Inferences for one population standard deviation are based on the *chi-square* (\(\chi^2\)) distribution. A \(\chi^2\)-distribution is a right-skewed
probability density curve. The shape of the \(\chi^2\)-curve is determined by its degrees
of freedom \((df)\).

In order to perform a hypothesis test for one population standard deviation, we relate a \(\chi^2\)-value to a specified area under a \(\chi^2\)-curve. Either we consult a \(\chi^2\)-table to look up that value or we make use of the R machinery.

Given \(\alpha\), where \(\alpha\) corresponds to a probability between 0 and 1, \(\chi^2_{\alpha}\) denotes the \(\chi^2\)-value having the area \(\alpha\) to its right under a \(\chi^2\)-curve.

The \(100(1-\alpha)\) % confidence interval for \(\sigma\) is

\[\sqrt{\frac{n-1}{\chi^2_{\alpha/2}}} \le \sigma \le \sqrt{\frac{n-1}{\chi^2_{1-\alpha/2}} }\text{,}\]

where \(n\) is the sample size and \(s\) the standard deviation of the sample data.

The hypothesis testing procedure for one standard deviation is called
**one standard deviation \(\chi^2\)-test**. Hypothesis testing
for variances follows the same step-wise procedure as hypothesis tests
for the mean:

\[ \begin{array}{l} \hline \ \text{Step 1} & \text{State the null hypothesis } H_0 \text{ and alternative hypothesis } H_A \text{.}\\ \ \text{Step 2} & \text{Decide on the significance level, } \alpha\text{.} \\ \ \text{Step 3} & \text{Compute the value of the test statistic.} \\ \ \text{Step 4} &\text{Determine the p-value.} \\ \ \text{Step 5} & \text{If } p \le \alpha \text{, reject }H_0 \text{; otherwise, do not reject } H_0 \text{.} \\ \ \text{Step 6} &\text{Interpret the result of the hypothesis test.} \\ \hline \end{array} \]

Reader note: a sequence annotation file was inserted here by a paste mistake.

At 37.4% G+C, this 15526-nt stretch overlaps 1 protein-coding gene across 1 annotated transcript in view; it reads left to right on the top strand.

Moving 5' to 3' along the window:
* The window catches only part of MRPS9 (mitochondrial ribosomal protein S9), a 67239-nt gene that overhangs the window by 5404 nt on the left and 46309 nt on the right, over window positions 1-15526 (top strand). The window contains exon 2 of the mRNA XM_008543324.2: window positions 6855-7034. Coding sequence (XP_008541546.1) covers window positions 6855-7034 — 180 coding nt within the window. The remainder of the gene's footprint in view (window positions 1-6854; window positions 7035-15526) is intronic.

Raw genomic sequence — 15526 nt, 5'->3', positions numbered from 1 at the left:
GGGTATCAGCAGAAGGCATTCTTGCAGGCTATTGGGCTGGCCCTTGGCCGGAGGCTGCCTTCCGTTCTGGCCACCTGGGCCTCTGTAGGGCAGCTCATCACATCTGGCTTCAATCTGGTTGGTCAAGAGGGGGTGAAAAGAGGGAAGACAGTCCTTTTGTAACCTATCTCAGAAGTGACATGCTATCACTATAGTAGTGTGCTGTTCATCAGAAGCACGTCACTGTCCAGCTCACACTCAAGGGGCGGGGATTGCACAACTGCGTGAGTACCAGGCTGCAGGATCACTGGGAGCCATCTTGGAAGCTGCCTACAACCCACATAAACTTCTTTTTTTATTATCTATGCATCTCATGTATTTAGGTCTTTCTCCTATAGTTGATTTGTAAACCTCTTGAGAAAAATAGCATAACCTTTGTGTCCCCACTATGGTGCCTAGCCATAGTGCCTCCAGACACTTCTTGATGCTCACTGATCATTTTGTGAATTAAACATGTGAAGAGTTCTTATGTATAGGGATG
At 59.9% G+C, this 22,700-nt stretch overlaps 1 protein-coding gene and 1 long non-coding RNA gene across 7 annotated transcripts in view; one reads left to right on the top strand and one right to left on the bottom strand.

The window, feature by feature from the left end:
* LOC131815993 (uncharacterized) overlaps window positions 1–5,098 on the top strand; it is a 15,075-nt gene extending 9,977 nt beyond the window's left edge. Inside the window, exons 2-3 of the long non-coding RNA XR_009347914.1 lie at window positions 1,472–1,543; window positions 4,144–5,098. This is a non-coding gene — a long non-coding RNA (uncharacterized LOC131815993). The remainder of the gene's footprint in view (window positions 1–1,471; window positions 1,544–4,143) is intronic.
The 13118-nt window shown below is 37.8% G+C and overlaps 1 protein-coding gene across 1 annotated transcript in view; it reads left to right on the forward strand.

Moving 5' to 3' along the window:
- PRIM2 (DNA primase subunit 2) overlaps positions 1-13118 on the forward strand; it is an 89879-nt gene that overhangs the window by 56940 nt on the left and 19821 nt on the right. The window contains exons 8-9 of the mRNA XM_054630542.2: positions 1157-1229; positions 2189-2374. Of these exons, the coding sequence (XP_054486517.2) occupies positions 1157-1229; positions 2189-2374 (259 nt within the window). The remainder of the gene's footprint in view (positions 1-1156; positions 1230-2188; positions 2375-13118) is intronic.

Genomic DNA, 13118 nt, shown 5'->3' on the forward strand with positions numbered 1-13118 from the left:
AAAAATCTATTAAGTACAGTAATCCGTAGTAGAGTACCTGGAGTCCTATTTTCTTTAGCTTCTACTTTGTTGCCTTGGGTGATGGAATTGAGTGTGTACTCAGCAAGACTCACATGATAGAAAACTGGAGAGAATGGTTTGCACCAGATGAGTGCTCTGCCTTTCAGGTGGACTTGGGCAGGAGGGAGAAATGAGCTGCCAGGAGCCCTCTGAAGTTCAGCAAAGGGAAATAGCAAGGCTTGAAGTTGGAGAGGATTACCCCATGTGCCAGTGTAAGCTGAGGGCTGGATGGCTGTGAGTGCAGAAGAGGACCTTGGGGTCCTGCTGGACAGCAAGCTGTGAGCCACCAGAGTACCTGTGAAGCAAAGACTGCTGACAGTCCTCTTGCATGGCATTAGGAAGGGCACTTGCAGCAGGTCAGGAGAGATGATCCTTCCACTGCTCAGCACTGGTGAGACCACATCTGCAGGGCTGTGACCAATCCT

The test statistic for a hypothesis test with the null hypothesis \(H_0: \,\sigma = \sigma_0\) for a normally distributed variable is given by

\[\chi^2 = \frac{n-1}{\sigma^2_0}s^2 \text{.}\]

The variable follows a \(\chi^2\)-distribution with \(n - 1\) degrees of freedom.

Be aware, that the one standard deviation \(\chi^2\)-test is **not
robust** against violations of the normality assumption (Weiss, 2010).

In order to get some hands-on experience we apply the **one
standard deviation \(\chi^2\)-test** in an exercise. For